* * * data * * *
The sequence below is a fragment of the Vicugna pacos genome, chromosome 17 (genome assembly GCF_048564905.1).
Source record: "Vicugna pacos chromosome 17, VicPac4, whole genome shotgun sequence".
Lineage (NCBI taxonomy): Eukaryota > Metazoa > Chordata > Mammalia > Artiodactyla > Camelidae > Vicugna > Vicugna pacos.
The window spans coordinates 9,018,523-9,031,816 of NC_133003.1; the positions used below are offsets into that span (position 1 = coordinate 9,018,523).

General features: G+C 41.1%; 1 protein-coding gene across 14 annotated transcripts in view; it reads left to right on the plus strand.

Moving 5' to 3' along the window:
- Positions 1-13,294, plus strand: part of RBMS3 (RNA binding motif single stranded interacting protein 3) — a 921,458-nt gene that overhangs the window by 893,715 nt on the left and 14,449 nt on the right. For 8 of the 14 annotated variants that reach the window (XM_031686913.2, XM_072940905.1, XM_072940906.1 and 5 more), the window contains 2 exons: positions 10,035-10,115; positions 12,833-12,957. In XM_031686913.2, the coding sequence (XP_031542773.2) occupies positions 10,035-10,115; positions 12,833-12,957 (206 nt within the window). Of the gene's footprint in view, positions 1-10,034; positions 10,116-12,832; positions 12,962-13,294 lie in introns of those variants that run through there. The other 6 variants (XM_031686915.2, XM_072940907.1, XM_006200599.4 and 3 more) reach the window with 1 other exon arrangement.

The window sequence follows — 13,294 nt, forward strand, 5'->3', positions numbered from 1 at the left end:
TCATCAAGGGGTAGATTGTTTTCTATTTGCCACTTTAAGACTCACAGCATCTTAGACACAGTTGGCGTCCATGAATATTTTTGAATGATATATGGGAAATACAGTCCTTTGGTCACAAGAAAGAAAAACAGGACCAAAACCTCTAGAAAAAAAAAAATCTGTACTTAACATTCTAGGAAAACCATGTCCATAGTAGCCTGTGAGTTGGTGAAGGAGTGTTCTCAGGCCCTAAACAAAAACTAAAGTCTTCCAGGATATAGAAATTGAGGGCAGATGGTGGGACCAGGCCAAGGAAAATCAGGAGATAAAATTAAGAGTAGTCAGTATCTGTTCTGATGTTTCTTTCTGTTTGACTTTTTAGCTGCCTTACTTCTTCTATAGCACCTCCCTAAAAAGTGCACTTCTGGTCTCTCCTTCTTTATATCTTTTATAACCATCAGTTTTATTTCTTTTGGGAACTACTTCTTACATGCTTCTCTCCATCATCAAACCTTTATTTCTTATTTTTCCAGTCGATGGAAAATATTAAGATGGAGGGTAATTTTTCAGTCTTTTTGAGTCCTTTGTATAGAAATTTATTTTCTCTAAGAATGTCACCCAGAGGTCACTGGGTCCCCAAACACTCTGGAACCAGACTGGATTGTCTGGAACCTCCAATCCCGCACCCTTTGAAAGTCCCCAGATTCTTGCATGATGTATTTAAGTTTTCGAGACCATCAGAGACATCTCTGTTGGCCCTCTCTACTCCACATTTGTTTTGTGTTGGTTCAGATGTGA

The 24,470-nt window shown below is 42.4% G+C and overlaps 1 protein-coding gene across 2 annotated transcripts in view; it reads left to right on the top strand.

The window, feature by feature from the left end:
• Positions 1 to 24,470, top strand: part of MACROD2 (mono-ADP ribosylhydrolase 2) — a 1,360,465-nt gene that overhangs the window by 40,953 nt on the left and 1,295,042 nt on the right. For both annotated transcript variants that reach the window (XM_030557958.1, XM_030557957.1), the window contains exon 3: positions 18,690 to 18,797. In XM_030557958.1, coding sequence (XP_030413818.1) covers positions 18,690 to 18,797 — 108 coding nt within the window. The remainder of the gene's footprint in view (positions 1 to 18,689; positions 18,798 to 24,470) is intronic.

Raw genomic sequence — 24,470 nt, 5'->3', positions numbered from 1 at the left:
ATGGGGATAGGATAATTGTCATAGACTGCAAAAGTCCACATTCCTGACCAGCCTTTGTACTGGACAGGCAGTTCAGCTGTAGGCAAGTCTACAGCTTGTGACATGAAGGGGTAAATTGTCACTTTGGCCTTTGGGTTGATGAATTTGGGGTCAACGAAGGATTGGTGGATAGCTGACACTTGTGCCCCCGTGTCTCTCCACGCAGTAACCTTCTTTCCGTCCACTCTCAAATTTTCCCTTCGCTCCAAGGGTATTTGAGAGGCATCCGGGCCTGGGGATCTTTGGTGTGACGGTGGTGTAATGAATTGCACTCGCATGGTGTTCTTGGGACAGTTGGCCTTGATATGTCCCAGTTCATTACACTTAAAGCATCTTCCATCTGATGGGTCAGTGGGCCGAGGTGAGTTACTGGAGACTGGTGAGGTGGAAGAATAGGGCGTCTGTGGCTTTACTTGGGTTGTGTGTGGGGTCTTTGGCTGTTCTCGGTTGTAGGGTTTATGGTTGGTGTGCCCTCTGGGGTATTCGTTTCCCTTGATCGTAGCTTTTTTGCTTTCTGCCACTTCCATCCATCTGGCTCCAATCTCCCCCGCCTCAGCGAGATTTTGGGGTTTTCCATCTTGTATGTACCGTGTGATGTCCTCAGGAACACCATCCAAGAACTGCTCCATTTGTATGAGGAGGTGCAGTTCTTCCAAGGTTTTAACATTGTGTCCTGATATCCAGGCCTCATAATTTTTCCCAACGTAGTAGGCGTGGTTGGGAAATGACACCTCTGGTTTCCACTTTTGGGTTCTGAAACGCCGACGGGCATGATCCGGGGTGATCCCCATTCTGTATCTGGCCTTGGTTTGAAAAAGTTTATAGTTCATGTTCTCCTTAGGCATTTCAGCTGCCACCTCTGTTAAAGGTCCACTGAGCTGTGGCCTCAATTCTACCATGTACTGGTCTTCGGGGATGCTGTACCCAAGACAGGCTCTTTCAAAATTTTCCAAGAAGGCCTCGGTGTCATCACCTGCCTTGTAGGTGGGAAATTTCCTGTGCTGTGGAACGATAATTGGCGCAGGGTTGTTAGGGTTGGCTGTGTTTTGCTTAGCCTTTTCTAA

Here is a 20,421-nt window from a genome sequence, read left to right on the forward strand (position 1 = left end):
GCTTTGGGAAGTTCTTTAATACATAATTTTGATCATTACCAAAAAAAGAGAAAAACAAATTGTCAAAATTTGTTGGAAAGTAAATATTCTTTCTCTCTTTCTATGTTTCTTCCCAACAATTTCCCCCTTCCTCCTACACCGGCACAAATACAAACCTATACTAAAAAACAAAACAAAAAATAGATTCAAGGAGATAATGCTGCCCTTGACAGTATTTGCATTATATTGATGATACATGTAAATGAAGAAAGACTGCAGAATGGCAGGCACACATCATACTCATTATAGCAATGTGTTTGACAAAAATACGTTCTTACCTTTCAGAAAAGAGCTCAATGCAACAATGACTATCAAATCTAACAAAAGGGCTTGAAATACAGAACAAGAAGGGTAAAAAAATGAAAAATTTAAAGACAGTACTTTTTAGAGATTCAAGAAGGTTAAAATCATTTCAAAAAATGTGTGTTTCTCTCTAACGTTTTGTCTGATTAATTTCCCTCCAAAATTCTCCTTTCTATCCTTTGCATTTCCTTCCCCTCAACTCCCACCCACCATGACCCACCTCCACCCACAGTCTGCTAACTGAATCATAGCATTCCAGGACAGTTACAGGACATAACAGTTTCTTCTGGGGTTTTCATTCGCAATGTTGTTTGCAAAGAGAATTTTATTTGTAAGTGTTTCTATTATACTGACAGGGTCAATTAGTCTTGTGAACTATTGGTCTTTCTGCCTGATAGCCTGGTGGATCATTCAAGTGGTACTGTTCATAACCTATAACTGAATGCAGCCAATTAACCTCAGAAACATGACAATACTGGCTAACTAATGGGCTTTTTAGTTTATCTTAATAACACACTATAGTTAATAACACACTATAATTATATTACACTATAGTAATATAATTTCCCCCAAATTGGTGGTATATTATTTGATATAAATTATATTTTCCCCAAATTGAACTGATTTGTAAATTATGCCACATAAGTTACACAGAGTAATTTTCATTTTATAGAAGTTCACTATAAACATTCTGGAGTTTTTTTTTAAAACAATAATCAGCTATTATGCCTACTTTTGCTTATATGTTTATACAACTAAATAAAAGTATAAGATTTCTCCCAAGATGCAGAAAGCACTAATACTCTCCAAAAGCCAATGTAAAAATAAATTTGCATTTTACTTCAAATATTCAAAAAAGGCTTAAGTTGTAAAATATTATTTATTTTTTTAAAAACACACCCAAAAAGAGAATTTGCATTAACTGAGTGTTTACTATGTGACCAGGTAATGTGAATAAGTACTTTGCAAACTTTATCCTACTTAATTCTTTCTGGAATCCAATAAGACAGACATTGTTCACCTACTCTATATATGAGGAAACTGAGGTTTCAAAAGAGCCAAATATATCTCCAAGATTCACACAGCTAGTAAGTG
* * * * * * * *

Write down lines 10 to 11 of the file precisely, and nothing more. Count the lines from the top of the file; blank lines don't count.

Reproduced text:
The 24,470-nt window shown below is 42.4% G+C and overlaps 1 protein-coding gene across 2 annotated transcripts in view; it reads left to right on the top strand.

The window, feature by feature from the left end: